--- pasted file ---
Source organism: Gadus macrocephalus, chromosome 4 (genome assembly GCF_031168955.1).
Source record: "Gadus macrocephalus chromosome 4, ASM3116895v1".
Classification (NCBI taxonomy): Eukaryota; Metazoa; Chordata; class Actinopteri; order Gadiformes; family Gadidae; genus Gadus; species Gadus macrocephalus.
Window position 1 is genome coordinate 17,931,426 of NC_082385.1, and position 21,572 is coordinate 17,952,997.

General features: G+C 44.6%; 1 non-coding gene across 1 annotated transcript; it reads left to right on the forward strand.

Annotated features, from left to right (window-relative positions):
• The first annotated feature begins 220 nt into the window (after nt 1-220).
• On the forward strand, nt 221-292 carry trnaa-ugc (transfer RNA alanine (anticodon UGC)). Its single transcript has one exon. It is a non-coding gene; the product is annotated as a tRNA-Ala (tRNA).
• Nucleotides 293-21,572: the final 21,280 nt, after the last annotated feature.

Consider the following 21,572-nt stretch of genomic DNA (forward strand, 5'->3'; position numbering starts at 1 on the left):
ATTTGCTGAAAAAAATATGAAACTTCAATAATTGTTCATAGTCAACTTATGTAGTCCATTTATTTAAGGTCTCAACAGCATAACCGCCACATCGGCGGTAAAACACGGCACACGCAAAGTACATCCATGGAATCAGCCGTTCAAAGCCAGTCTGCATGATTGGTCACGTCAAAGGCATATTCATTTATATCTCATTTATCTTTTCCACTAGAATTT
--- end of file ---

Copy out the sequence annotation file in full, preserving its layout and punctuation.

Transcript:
Source organism: Gadus macrocephalus, chromosome 4 (genome assembly GCF_031168955.1).
Source record: "Gadus macrocephalus chromosome 4, ASM3116895v1".
Classification (NCBI taxonomy): Eukaryota; Metazoa; Chordata; class Actinopteri; order Gadiformes; family Gadidae; genus Gadus; species Gadus macrocephalus.
Window position 1 is genome coordinate 17,931,426 of NC_082385.1, and position 21,572 is coordinate 17,952,997.

General features: G+C 44.6%; 1 non-coding gene across 1 annotated transcript; it reads left to right on the forward strand.

Annotated features, from left to right (window-relative positions):
• The first annotated feature begins 220 nt into the window (after nt 1-220).
• On the forward strand, nt 221-292 carry trnaa-ugc (transfer RNA alanine (anticodon UGC)). Its single transcript has one exon. It is a non-coding gene; the product is annotated as a tRNA-Ala (tRNA).
• Nucleotides 293-21,572: the final 21,280 nt, after the last annotated feature.

Consider the following 21,572-nt stretch of genomic DNA (forward strand, 5'->3'; position numbering starts at 1 on the left):
ATTTGCTGAAAAAAATATGAAACTTCAATAATTGTTCATAGTCAACTTATGTAGTCCATTTATTTAAGGTCTCAACAGCATAACCGCCACATCGGCGGTAAAACACGGCACACGCAAAGTACATCCATGGAATCAGCCGTTCAAAGCCAGTCTGCATGATTGGTCACGTCAAAGGCATATTCATTTATATCTCATTTATCTTTTCCACTAGAATTT